Rosyth Dockyard

Part of Petitions – in the House of Commons at 9:57 pm on 25th November 1992.

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Photo of Mr Jonathan Aitken Mr Jonathan Aitken , South Thanet 9:57 pm, 25th November 1992

That is a fair point, but it is debatable. Others might make out a different case. We listened carefully to all those points of view and are considering whether to have two sites or one and whether there will be only one nuclear refitting site.

We have reached the point when we must consider the best way forward in the light of all the evidence that has been given to us. That evidence has covered a broad range of issues, including military, financial and other factors, and we want to get the process right.

The hon. Lady referred—as she would, given her constituency—to the proposal that we received recently from BTL. We recently received further proposals from both dockyard contractors and the parent company of the management contractor at Rosyth, Babcock International Ltd., has proposed that it should manage both dockyards, with nuclear refitting concentrated at Rosyth. That is known as the dual-site approach. We have had a similar proposal from Devonport Management Ltd., but it would be wrong for me to discuss the details of the proposals made by Babcock or Devonport because they contain so much commercially confidential information.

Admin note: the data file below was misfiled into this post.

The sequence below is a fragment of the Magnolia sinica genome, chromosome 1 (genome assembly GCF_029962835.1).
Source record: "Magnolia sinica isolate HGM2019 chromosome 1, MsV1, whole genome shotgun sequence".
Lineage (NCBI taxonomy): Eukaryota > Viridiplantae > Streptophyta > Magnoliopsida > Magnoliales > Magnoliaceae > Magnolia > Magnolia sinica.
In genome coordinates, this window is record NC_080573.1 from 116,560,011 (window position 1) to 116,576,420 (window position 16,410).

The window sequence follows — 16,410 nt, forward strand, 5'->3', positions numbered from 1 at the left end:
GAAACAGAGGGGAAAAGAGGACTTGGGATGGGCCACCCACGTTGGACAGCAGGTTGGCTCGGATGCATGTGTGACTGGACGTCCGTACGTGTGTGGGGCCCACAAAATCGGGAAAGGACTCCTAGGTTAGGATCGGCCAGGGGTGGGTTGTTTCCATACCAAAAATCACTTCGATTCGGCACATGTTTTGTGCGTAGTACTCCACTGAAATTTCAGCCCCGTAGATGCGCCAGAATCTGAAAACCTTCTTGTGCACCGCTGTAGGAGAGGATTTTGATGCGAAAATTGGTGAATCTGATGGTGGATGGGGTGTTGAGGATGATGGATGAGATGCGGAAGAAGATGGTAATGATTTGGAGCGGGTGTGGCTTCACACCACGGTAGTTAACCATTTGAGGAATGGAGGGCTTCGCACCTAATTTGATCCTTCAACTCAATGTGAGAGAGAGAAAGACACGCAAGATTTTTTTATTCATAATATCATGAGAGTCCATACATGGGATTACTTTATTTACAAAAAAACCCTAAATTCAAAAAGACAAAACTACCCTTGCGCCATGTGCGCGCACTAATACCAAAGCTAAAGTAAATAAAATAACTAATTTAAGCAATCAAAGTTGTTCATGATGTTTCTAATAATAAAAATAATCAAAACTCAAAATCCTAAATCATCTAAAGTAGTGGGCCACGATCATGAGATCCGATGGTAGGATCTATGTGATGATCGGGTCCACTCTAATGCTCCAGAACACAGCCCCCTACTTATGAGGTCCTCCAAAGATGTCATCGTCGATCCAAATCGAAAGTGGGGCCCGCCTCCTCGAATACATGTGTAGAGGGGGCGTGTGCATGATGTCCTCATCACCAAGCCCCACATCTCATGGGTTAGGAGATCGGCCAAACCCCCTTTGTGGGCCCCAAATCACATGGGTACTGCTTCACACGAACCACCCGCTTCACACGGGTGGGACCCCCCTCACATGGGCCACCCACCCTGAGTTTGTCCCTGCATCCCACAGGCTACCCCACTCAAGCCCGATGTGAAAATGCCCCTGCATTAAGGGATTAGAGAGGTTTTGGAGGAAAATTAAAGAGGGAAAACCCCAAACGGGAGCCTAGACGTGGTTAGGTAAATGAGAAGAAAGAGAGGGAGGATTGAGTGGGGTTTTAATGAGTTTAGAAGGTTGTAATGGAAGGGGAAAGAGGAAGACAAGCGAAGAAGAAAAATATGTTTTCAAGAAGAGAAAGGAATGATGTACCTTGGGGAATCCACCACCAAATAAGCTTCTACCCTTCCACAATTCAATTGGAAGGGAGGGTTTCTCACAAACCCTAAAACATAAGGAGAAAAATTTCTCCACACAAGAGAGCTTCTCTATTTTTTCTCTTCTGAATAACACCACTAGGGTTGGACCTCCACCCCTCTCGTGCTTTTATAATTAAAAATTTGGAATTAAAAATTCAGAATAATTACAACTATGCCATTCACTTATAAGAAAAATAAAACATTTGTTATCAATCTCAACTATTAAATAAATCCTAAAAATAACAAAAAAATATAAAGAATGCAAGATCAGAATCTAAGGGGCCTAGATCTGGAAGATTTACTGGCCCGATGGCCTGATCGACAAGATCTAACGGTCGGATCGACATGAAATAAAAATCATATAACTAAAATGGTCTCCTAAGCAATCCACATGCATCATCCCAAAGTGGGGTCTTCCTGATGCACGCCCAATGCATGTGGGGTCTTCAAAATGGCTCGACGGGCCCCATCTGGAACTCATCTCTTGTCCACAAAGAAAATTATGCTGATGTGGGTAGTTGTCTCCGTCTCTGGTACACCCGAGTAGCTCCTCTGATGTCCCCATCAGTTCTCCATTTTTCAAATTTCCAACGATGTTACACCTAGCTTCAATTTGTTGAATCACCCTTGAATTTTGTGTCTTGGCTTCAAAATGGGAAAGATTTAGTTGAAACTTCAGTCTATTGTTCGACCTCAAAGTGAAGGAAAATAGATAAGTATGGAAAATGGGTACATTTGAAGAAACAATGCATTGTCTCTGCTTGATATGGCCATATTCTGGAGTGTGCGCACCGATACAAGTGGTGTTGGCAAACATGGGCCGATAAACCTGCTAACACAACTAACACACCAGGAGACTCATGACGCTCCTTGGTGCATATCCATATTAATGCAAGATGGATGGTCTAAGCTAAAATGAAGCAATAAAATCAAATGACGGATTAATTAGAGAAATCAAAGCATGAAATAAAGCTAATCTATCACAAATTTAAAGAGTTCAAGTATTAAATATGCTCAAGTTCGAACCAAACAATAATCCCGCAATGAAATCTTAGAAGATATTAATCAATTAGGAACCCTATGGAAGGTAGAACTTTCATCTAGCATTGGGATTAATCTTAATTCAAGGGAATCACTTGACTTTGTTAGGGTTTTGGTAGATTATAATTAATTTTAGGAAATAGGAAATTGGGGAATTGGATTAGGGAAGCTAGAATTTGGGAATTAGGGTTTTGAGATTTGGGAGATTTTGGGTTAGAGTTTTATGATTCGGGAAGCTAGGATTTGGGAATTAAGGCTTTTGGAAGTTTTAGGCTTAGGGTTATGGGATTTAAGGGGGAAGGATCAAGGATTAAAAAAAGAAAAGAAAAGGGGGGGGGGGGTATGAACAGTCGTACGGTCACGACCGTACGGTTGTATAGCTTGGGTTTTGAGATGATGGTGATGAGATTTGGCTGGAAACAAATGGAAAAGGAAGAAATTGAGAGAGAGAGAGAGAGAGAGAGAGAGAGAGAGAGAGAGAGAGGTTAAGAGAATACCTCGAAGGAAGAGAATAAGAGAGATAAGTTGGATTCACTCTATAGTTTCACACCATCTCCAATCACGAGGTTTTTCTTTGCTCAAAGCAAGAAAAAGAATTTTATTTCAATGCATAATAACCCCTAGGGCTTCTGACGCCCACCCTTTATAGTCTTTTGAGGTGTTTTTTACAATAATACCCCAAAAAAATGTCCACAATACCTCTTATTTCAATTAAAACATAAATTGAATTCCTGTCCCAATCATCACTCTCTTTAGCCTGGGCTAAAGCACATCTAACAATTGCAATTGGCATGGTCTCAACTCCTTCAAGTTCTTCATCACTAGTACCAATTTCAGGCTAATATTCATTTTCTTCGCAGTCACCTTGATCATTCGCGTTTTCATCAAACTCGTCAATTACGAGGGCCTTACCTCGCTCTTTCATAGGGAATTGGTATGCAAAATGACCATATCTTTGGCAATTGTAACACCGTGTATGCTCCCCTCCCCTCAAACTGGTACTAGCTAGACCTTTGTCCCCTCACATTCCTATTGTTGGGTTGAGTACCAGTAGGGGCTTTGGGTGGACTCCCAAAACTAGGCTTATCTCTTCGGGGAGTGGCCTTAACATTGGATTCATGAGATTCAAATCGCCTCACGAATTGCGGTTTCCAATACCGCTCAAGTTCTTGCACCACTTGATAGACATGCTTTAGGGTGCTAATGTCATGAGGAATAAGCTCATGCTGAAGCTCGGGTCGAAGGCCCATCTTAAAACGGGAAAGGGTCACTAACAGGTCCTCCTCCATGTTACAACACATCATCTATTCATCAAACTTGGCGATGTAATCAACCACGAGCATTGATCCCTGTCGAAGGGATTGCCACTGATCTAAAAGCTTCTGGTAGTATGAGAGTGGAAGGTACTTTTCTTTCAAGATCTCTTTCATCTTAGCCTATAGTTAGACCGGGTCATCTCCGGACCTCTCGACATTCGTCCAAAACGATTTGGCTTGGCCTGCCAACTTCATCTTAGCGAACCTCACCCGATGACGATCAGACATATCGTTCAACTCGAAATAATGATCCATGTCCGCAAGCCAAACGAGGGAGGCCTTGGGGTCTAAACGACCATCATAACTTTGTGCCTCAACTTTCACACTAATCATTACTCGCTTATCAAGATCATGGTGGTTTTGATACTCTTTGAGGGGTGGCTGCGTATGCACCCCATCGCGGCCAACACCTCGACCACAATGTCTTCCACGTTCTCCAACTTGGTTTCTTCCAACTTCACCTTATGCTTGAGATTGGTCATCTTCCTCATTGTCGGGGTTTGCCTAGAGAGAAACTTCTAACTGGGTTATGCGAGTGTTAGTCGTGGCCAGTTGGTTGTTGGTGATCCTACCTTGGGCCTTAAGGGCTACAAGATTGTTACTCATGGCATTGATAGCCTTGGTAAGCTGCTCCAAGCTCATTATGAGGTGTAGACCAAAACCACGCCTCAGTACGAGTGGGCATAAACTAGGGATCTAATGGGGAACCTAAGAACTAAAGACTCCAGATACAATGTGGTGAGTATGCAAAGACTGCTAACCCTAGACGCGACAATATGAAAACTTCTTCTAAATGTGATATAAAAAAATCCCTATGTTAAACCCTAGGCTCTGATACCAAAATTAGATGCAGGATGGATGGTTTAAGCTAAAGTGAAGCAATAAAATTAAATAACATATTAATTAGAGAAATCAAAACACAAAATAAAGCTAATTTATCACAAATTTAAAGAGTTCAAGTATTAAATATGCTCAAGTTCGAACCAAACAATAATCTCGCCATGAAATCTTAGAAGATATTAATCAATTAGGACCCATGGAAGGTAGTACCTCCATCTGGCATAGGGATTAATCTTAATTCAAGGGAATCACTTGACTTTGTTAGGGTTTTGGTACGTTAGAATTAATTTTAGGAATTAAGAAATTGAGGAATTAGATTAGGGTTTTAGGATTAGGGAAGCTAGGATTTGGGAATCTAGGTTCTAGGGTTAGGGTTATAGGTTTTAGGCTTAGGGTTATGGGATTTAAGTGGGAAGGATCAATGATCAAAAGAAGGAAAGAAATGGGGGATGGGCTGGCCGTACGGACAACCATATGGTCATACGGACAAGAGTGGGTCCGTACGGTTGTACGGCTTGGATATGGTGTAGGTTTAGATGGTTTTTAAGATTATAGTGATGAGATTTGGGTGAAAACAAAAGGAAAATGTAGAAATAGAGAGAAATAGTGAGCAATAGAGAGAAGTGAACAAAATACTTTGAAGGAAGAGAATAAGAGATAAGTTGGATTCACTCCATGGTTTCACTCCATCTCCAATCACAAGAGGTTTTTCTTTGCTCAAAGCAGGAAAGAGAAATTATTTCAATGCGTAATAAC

Both proposals are extremely constructive. I am grateful to the hon. Lady for drawing my attention to the Price, Waterhouse report, which she introduced as though it were a rather ill-smelling piece of fish, even though it seemed to substantiate her case and its conclusions. I gather that she does not have much love for accountants, even when they serve her cause.

All the documents and reports have been helpful and constructive and have assisted us to find the best way forward. They will be wholly taken into account when we announce our eventual package to the House.

The Government are fully aware of the momentous importance of the decision. As we are discussing Rosyth, we recognise how crucial it is not merely to Rosyth dockyard and its immediate surroundings, but to the people of Scotland and the economy of Fife. That importance is reflected in the good attendance at this late hour.

The impact on the local economy—on jobs and industrial strategy, to which the hon. Lady drew attention —is one among the many factors that we have to consider as we seek to balance the needs of the Navy and the taxpayer against those of south-west England and eastern Scotland, and against the more general needs of the defence of the United Kingdom and the cost-effective use of taxpayers' money and public funds.

As soon as we have proposals, we shall announce them, and we shall then be able to discuss their wider ramifications with hon. Members, local authorities, trade unions and other interested parties. That process will be immensely important in the consultation period in ensuring that we reach the right conclusion in the end.

I am grateful to the hon. Lady for giving me this chance to set out the Government's plans and proposals on this important matter.